When I sat the final pharmacology paper of my undergraduate degree in 2001 I pretty much thought that would be my last experience of intensively studying that subject matter. I very much loved my time as a pharmacology student; I loved the subject, the detailed study of cells and how to target them in life and disease. But, I always knew I wanted to work with people. Life as a pharmacologist would be life in a lab and/or academia, and although investigating new drugs and beginning their trials would help people, I wanted a job where I would interact and help people every day.
I was very lucky to secure a place on the Human Nutrition and Dietetic PG Dip, and that was the start of my journey in dietetics. The well used pharmacology textbooks were placed in the back of a cupboard. However, the my old uni days continued to hold relevance in my new studies and then in my job. I always felt comfortable explaining how an anti-emetic worked, how an anti-depressant contributed to constipation or why the timing of an anti-spasmodic was important, and I could always saw benefit when patients shared this understanding. So I never, ever regretted my long route into dietetics.
I have to admit I wasn’t very aware of when Non Medical Prescribing rights started to change for dietitians until I attended a department study day in 2017. I instantly thought the idea made sense, and although the application within our roles might be tricky I was sold and I knew right away I wanted to become a non-medical prescriber. But, the misconceptions were already there within dietitians. Why would we want to prescribe? That’s a Dr job! We don’t get paid enough! Dr’s on the cheap! I felt like the odd one out actually putting myself forward for the course; but hopefully we have now put these negative thoughts aside.
Dietitians make excellent prescribers when diet and medication is a blended therapeutic area such as in IBS, diabetes, pancreatitis, and cow’s milk allergies, as we are the professionals that take the time to detail the diet history, food patterns, symptoms, influencing factors and personal preferences. In my experience the knowledge you gain as a prescriber, without even using your prescription pad, changes your day to day practice. The greater appreciation of polypharmacy, side effects, compliance, drug metabolism, pharmacokinetic and dynamics all help you to understand and support your patient’s health, and to consider the impact these have on nutritional status will enhance your dietetic care. We often can be the right person to make these decisions and to support models of person-centred care.
I had a nerve racking 14 month wait from being accepted on the NMP course at Glasgow Caledonian University and starting the course, as HCPC validation of the course took quite a while! I second guessed myself a great deal in that time but I knew I could cope with the pharmacology and put my focus on the other ‘unknown’ parts. I suppose I still couldn’t quite believe we were getting the opportunity as a profession to do this. So, when I started the course in September 2019 with 4 other willing, dietetic recruits I was relieved as it was finally coming to be a reality.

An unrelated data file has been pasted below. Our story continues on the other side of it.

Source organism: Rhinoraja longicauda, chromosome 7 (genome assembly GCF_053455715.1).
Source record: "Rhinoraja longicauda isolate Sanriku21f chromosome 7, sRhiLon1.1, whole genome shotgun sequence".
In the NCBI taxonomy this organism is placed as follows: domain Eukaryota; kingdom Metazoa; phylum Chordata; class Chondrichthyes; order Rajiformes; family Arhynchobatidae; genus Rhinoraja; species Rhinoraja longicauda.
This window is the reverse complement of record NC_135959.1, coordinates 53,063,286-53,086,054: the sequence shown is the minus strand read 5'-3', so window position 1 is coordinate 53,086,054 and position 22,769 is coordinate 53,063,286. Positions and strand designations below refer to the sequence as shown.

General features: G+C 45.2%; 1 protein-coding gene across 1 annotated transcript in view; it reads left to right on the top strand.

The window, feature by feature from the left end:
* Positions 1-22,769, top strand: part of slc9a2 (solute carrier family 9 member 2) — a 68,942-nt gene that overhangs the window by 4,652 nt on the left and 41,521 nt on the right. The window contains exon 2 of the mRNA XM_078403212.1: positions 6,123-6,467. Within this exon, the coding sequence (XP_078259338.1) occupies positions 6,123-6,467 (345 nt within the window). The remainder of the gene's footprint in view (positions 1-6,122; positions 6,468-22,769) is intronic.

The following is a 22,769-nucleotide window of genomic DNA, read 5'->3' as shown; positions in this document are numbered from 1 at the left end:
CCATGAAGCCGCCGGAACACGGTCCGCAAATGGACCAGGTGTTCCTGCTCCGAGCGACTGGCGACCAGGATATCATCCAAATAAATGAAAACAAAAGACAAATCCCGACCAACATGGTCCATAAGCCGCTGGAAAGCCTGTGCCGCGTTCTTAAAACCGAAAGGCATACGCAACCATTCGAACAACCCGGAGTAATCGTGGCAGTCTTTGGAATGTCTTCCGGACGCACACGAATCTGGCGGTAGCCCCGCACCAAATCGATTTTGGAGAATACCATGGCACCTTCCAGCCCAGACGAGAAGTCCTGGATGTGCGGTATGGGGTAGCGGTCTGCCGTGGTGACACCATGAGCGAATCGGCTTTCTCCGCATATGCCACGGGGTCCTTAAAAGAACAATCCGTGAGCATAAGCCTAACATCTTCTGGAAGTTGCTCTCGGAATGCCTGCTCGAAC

Then a new feeling of being completely overwhelmed took over and I will not lie, for the next 4 months I ate, slept and breathed NMP. However, returning to pharmacology and new subject areas including law, pharmacy practice, drug reactions, psychology of prescribing and concordance – I loved it! Much of the evidence required to pass all the Royal Pharmaceutical Society competencies is demonstrated through much of what we do already as experienced dietitians. This confirmed my belief that dietitians would have made good NMPs way back when the opportunity for AHPs started many years ago, and it is actually pretty frustrating we are almost last to the party.
All five of us from NHS Greater Glasgow and Clyde passed the course and were soon joined by a dietitian from NHS Forth Valley and two from NHS Highland. At my last count we had 13 qualified NMP dietitians in Scotland and 14 more are currently on courses. To help provide peer support, share practice, audit our prescribing practices and collect data for our professional case to independent prescribing, I started our Scottish NMP Dietetic Network. We come together every 3 months and are open to NMP students. Those who are just thinking about venturing into NMP can also pop in and listen to our meeting or get in touch for a chat.
Now two and half years into my prescribing journey, I find myself supervising two student NMP dietitians as part of the new Royal Pharmaceutical Society NMP training framework. It has been a challenge to set up so quickly, but it is already proving effective in supporting and nurturing our students on their portfolio and competencies journey. It’s nice to help a newbie during that initial overwhelming stage, as I realise that evidence and opportunity is all around us which can help to reduce the pressure of the unknown. That is a very, familiar journey to me.
Those old dusty pharmacology textbooks are still very much core books in the study of pharmacology. I have added some newer books to my collection now, but those oldies are no longer at the back of a cupboard. Instead they sit nicely on the shelf in my office. They have renewed purpose and they are now also shared across our department.
Laura Troiano is a Community Dietetic Team Lead, Gastro Clinical Specialist, ONS Service Manager, Accredited FODMAP RD and Supplementary Prescriber at NHS Forth Valley
Follow Laura on Twitter @RDTroiano